• Micro-breaks might not look the same for employees with different job requirements. For instance, those in physical jobs (long periods of standing for instance) might need a physical micro-break, whereas employees in cognitively demanding jobs might need a mental micro-break.
• Micro-breaks are there to complement the other mandated breaks like lunch. These should not replace already existing recovery times.

Are you an employee?

• Consider work politics and the culture of your company before you start taking micro-breaks. If it is frowned upon to check your phone at work, consider a different micro-break like a breathing relaxation technique or a stretch.
• Try having a water bottle at your desk at all times. This will not only keep you hydrated, but it will have you getting up to take more bathroom breaks.
• Depending on the work you do, it might be helpful to set reminders for breaks. This mostly applies to people working in jobs where there are ergonomic implications. I like to set reminders when I am doing really repetitive tasks to stretch occasionally, because sometimes it is difficult to remember. If I am doing knowledge work, I don’t set reminders, I just take a quick micro-break between tasks when it feels natural to take a cognitive break.
• If you work at a computer, micro-breaks are a great way to reduce eye strain (look away from your computer off into the distance 20 feet away) and lower back pain (try a stretch). For more tips and details on this, please see the following suggestions from Stanford University (6).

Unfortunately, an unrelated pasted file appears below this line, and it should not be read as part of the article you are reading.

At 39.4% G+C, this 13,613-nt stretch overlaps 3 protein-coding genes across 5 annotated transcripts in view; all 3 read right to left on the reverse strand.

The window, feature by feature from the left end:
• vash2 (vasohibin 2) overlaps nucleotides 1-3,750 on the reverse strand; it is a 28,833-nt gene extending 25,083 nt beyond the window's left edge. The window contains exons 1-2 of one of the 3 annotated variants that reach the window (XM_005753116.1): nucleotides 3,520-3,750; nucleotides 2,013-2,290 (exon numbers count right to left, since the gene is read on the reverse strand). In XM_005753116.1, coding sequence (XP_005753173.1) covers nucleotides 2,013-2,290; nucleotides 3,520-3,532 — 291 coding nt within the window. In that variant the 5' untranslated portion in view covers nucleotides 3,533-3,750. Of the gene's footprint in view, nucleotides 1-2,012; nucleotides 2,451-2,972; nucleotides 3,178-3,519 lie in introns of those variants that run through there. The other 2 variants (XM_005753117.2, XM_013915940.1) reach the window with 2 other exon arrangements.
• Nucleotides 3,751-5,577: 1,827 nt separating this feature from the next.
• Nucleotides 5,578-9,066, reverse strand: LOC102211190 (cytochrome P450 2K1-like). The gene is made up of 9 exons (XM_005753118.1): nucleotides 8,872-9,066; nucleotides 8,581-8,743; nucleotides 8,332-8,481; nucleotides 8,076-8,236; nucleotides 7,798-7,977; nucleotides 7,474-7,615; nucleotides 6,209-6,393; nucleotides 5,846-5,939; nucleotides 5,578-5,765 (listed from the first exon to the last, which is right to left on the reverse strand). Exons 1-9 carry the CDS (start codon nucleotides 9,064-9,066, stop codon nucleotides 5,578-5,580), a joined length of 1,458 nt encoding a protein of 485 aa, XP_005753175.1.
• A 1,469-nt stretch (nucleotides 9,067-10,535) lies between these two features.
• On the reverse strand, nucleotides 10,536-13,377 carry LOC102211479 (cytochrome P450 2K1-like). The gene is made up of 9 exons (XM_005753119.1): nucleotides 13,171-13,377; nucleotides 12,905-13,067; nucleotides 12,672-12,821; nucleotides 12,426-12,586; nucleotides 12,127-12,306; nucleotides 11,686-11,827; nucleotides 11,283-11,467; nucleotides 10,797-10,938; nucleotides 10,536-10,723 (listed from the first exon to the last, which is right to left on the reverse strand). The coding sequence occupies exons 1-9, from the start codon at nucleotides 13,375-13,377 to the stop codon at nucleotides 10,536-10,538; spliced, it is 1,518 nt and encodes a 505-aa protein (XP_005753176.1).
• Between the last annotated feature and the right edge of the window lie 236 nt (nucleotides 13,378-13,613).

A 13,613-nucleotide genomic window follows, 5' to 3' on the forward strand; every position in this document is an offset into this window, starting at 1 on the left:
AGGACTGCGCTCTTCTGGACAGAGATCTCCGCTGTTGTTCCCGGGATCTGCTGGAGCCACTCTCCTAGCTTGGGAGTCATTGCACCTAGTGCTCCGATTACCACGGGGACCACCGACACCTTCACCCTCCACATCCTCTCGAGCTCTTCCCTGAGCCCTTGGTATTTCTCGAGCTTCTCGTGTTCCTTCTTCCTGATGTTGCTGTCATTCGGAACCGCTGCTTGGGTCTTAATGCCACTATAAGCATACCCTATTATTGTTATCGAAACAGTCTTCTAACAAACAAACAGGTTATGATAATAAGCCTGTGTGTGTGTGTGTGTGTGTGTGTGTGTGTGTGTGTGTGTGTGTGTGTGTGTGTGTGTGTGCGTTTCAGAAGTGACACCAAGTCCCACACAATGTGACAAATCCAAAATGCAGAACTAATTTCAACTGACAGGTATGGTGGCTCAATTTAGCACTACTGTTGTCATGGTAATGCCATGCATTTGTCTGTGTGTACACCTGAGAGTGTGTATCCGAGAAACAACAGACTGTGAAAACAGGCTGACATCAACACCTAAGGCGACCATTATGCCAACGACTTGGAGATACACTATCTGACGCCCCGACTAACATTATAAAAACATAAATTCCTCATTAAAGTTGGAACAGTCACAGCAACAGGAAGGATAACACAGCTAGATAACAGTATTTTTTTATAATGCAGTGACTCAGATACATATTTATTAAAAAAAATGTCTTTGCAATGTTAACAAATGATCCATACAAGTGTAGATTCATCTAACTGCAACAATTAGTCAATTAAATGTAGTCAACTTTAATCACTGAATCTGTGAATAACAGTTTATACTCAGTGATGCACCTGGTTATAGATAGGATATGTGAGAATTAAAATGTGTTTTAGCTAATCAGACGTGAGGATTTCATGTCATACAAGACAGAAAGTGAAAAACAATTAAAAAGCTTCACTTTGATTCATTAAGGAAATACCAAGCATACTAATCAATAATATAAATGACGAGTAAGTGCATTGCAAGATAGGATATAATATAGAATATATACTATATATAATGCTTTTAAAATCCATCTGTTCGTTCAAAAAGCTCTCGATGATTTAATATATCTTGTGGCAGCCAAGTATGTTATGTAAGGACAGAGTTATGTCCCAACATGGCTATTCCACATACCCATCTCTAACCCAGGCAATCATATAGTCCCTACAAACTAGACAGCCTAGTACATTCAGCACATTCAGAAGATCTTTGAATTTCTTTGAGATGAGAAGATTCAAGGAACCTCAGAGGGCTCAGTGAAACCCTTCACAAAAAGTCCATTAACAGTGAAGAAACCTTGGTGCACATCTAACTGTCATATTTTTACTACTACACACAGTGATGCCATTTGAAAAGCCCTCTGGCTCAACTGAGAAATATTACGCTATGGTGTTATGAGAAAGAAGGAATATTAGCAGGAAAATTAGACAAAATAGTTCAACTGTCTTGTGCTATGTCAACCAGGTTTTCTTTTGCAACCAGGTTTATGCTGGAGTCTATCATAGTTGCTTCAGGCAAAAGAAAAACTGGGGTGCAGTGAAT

• Repetitive work can feel like a break when you’re doing highly cognitive work. Try scheduling monotonous work (e.g., data entry) during your day to create a break when completing work that requires a lot of focus to give your brain a rest.
• Think of ways to break responsibly. Don’t let micro-breaks turn into macro-breaks!

Resource depletion has major safety and productivity implications. At Propulo Consulting, we care about the health and wellbeing of all workers. We partner with you to improve the world of work using the latest insights from research. Our team has the expertise to help your business build a safer and healthier culture


(1) Kim, S., Park, Y., & Headrick, L. (2018). Daily micro-breaks and job performance: General work engagement as a cross-level moderator. Journal of Applied Psychology, 103, 772–786.
(2) Kim, S., Park, Y., & Niu, Q. (2017). Micro-break activities at work to recover from daily work demands. Journal of Organizational Behavior, 38, 28–44.
(3) Bennett, A. A., Gabriel, A. S., & Calderwood, C. (2019). Examining the interplay of micro-break durations and activities for employee recovery: A mixed-methods investigation. Journal of Occupational Health Psychology.
(4) Genaidy, A. M., Delgado, E., & Bustos, T. (1995). Active microbreak effects on musculoskeletal comfort ratings in meatpacking plants. Ergonomics, 38(2), 326-336.
(5) Park, A. E., Zahiri, H. R., Hallbeck, M. S., Augenstein, V., Sutton, E., Yu, D., … & Bingener, J. (2017). Intraoperative “micro breaks” with targeted stretching enhance surgeon physical function and mental focus. Annals of surgery, 265(2), 340-346.
(6) Stanford link